Getting enough folate in the diet may be as important for prospective fathers as it is for mothers-to-be, according to a new study by scientists at the University of California, Berkeley, and the Western Human Nutrition Research Center (WHNRC) in Davis. Doctors already urge pregnant women and women who may become pregnant to take folic acid or folate supplements to lessen the risk of having children with neural tube defects such as spina bifida. Good dietary sources include fortified breakfast cereals, spinach, legumes and orange juice.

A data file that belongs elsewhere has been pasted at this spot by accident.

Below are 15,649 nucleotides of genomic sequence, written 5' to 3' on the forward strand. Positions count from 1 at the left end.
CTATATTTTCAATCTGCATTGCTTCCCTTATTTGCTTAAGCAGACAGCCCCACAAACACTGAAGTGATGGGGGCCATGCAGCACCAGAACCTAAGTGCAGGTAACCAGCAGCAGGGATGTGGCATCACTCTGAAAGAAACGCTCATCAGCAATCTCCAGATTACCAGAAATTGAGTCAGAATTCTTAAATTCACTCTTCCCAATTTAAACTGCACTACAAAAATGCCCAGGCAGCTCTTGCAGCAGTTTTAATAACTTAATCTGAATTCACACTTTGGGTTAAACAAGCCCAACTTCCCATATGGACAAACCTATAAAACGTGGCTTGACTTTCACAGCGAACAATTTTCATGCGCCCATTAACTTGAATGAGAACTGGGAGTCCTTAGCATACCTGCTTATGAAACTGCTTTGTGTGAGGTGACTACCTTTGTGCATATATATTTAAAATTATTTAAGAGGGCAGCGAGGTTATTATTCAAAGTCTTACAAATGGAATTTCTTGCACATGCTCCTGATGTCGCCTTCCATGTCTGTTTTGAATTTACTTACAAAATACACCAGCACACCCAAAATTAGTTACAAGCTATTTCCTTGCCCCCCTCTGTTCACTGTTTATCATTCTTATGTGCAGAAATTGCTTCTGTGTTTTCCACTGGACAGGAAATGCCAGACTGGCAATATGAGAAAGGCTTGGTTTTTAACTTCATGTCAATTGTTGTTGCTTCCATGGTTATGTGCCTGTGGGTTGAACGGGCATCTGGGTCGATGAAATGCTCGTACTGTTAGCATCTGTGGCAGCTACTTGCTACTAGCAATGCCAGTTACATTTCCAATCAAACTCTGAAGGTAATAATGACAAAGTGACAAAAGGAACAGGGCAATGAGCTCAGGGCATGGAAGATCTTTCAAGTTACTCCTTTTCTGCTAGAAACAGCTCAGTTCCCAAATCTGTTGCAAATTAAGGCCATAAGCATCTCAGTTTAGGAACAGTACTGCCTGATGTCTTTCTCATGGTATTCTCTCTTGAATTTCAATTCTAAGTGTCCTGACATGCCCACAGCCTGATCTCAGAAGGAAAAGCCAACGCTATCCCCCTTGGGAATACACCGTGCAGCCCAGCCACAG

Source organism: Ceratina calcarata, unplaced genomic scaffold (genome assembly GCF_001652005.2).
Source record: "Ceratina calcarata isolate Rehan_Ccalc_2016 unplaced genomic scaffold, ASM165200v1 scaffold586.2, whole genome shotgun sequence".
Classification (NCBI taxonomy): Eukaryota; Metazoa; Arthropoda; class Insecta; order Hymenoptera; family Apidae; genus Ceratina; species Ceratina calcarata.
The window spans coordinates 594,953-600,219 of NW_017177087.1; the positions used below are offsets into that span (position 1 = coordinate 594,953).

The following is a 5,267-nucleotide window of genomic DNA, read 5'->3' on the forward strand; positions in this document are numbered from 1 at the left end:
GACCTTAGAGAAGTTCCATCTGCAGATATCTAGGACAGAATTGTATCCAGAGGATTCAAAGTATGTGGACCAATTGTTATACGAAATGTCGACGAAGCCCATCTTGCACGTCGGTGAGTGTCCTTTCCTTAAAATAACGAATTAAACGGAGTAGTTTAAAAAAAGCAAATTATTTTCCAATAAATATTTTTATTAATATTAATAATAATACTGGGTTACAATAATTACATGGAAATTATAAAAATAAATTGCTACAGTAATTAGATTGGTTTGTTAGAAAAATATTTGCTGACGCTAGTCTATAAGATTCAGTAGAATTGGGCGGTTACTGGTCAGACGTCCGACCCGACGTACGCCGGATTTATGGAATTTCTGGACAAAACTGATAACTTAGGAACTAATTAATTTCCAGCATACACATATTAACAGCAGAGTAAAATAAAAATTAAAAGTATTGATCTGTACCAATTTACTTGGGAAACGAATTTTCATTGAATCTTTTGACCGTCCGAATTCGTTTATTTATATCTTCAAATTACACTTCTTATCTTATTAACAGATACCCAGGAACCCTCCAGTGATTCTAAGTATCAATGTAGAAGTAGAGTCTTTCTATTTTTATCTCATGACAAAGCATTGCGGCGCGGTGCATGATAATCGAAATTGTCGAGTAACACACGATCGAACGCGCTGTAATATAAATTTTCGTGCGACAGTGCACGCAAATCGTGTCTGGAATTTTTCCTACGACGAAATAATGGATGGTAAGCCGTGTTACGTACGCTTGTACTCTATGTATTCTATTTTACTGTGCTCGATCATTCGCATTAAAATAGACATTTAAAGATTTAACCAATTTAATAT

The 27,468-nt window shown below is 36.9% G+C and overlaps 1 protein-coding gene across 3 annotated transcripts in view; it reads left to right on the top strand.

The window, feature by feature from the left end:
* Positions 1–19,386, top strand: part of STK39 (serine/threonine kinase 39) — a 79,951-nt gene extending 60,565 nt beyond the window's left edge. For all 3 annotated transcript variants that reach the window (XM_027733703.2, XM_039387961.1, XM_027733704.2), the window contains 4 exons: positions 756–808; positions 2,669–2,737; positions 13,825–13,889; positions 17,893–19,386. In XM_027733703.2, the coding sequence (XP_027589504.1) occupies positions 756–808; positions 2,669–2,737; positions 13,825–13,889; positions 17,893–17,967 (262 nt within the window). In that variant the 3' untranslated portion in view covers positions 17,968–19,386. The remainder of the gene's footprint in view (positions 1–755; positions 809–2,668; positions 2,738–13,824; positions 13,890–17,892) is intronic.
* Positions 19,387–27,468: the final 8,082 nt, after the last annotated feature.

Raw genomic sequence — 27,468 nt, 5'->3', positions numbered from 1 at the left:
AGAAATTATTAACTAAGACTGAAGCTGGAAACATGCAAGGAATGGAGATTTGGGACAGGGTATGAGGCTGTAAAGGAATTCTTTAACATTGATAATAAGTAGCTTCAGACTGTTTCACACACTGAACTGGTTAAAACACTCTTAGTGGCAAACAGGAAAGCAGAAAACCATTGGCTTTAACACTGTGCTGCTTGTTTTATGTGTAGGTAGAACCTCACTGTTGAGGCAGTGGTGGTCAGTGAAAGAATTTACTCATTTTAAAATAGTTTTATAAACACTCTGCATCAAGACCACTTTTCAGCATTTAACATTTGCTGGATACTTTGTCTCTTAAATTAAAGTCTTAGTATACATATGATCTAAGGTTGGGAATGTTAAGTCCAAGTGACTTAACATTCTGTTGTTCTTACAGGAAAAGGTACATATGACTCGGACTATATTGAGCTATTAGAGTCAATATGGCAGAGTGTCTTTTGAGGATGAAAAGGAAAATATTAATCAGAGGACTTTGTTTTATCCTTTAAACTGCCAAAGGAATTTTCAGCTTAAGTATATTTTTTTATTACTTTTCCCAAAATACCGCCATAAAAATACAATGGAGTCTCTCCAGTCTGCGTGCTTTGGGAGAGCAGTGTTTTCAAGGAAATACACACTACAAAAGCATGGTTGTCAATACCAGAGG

The new study found that low levels of folic acid in men are associated with decreased sperm count and decreased sperm density. In addition, the researchers suspect that low folate levels may correlate with poor synthesis and repair of sperm DNA and thus greater risk of chromosome breaks and subsequent cancer in their offspring.
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